Advertising technology is a growing industry, full of exciting changes and new opportunities for startups. But with the potential for success comes challenges burgeoning ad-tech companies will need to overcome to make a name for themselves in the field.
Three CEOs of super successful ad-tech startups shared with me their challenges to success. Here are the barriers they felt were the most difficult for ad-tech startups to overcome:
One of the biggest challenges ad-tech startups face is competition.
“The competition is fierce, because the barriers to entry are relatively low, and there is plenty of access to [venture capital] money,” says Scott Knoll, CEO of Integral Ad Science, a leading ad-tech company that assesses and reports value of each ad opportunity to help media buyers and sellers maximize return on investment.
But if startups can find a niche market and differentiate themselves from their competitors, the reward is great.
“So much opportunity exists for entrepreneurs because switching costs for most customers are low and many are willing to try new, relatively untested technologies,” Knoll says.
Tim Cadogan, CEO of OpenX, a global leader in ad-tech that uses a monetization platform to deliver the highest revenue across all digital outlets, suggests looking for ways to enhance the products and services of other companies rather than compete with them.
“Find ways to complement existing products and companies so you don’t take on unnecessary battles but embrace and extend everywhere and everyone except for you core area,” he says.
Despite the success of a startup, there will always be new companies who will “try to do what you do better and cheaper,” Knoll says. Ad-tech startups will always face tough competition, no matter how big they become.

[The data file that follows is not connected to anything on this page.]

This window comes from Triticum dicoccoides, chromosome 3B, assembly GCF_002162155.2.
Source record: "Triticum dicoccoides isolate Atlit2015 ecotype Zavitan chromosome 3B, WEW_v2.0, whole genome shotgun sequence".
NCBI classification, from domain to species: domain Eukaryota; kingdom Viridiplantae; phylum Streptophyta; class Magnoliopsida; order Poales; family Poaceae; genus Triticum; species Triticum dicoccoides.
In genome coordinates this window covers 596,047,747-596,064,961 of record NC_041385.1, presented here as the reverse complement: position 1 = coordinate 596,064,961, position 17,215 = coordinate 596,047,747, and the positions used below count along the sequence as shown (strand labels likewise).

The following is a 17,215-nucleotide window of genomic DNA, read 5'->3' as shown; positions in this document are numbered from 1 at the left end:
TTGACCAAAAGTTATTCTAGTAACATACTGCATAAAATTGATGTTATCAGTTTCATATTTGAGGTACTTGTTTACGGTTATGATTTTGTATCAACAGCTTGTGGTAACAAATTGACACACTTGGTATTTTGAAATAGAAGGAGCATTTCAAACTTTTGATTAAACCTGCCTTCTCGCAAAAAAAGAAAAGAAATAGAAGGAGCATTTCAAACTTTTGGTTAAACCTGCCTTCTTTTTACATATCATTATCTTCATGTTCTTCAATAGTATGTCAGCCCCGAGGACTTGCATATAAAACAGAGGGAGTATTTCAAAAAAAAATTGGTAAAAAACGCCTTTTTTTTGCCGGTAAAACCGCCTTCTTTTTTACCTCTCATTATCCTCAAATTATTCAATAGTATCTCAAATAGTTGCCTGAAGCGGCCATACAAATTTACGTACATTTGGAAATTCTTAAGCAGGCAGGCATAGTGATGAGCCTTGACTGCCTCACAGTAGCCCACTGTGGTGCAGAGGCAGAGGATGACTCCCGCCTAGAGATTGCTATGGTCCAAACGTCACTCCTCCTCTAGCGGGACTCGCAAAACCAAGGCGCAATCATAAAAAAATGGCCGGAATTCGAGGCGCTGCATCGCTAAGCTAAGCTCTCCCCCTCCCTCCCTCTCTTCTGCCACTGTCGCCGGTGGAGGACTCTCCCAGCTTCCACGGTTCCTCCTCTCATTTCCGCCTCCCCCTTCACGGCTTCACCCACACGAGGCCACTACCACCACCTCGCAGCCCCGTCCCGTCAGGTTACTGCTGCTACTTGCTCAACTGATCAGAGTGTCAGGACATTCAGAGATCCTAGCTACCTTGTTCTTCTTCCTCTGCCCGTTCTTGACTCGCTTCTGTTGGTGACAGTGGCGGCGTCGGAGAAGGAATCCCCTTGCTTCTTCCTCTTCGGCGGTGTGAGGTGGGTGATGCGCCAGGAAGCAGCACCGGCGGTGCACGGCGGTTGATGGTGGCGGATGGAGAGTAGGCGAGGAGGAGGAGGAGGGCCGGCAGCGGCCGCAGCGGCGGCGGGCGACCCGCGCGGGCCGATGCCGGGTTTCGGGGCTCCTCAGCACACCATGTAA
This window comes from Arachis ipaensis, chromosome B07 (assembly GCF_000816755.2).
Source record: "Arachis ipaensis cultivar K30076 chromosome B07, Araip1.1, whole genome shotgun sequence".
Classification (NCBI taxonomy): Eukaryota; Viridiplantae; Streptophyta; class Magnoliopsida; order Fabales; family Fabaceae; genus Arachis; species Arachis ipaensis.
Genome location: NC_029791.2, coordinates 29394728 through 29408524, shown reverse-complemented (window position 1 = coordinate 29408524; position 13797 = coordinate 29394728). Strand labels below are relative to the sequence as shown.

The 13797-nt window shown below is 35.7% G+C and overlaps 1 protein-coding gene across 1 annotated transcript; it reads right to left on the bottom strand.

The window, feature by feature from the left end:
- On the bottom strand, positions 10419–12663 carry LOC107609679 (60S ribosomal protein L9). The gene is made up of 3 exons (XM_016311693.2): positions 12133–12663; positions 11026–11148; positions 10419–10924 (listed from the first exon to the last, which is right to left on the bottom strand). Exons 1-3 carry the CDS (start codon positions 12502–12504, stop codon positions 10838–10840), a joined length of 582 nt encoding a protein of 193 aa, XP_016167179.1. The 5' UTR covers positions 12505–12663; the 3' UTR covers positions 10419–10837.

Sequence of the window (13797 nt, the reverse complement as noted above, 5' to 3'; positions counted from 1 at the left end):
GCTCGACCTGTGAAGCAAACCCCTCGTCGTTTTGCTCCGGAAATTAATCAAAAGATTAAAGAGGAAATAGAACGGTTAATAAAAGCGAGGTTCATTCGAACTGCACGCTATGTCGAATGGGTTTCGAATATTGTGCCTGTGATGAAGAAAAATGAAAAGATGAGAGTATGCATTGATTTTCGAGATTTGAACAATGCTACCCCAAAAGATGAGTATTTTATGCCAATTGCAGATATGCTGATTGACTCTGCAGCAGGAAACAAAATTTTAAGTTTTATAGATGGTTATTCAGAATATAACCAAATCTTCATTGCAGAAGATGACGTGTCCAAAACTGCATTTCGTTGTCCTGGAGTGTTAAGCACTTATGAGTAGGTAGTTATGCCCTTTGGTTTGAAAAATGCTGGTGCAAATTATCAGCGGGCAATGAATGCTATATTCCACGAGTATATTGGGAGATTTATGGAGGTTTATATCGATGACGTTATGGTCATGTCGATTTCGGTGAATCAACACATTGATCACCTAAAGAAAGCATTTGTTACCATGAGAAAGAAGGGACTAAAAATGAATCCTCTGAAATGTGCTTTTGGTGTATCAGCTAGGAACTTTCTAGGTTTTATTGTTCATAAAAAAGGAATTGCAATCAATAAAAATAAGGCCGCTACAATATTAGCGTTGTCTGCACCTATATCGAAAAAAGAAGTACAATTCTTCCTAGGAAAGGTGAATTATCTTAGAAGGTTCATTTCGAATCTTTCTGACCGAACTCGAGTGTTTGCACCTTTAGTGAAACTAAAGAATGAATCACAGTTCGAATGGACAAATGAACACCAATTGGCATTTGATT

2. Rapid growth
When an ad-tech startup does find their niche market, demand for its products and services will skyrocket, and the company will need to grow and adapt to fill the needs of its growing client base. Expanding at this fast rate is a challenge for small and sometimes unexpecting startups.
“Predicting when we would move out of startup mode into scale-up mode and what talent and organizational changes that this shift would require was our biggest challenge,” Cadogan says. “Any successful startup will go through this transformation as it becomes a fast growing 'emerging company' and the transition is a profound one. Knowing when it will happen and preparing for what’s required are both vital to success.”
3. Adding talent
Another side effect of rapid expansion is the need to find and hire new talent to help tackle the startup’s growing needs.
“We have had to focus a lot on becoming a constant recruiter of top talent, and this doesn’t happen overnight,” Knoll says. “This is especially critical in a market where everyone is looking for the same type of technology skills. Recruiting for us quickly went from a luxury to a key priority for people throughout the organization.”
When Knoll began working at the company, Integral Ad Science had a total of 18 employees working from one office. Just three and a half years later, the company has more than 175 employees in eight locations around the world.
Adding such a large volume of employees in a short period of time can place a serious strain on a startup, and organizations need to adapt to avoid harmful growing pains.
“My goal has always been to give everyone at Sharethrough as much information, context and room to care as much as I do as a founder,” says Dan Greenberg, CEO of Sharethrough, an ad-tech company that creates software for publishers and brands and is considered a trailblazer in the native-advertising movement. “As a now 130-person software company with plans to hire 100 more in the next year, our hardest challenge will be to keep the same level of shared purpose and context across everyone in the company.”
4. Fast-paced market
Technology moves at an incredible speed, and keeping up with the changes can be a challenge for startups.
“Anticipate the next wave of major opportunities the digital advertising sector will create for your clients,” Cadogan says. “Build into that future with new products that deliver truly new value.”
Although companies should strive for innovation, they can easily become distracted by new projects, markets and technology, losing sight of their niche market that makes them valuable.
To survive, Cadogan says, “stay ultra focused on that core.”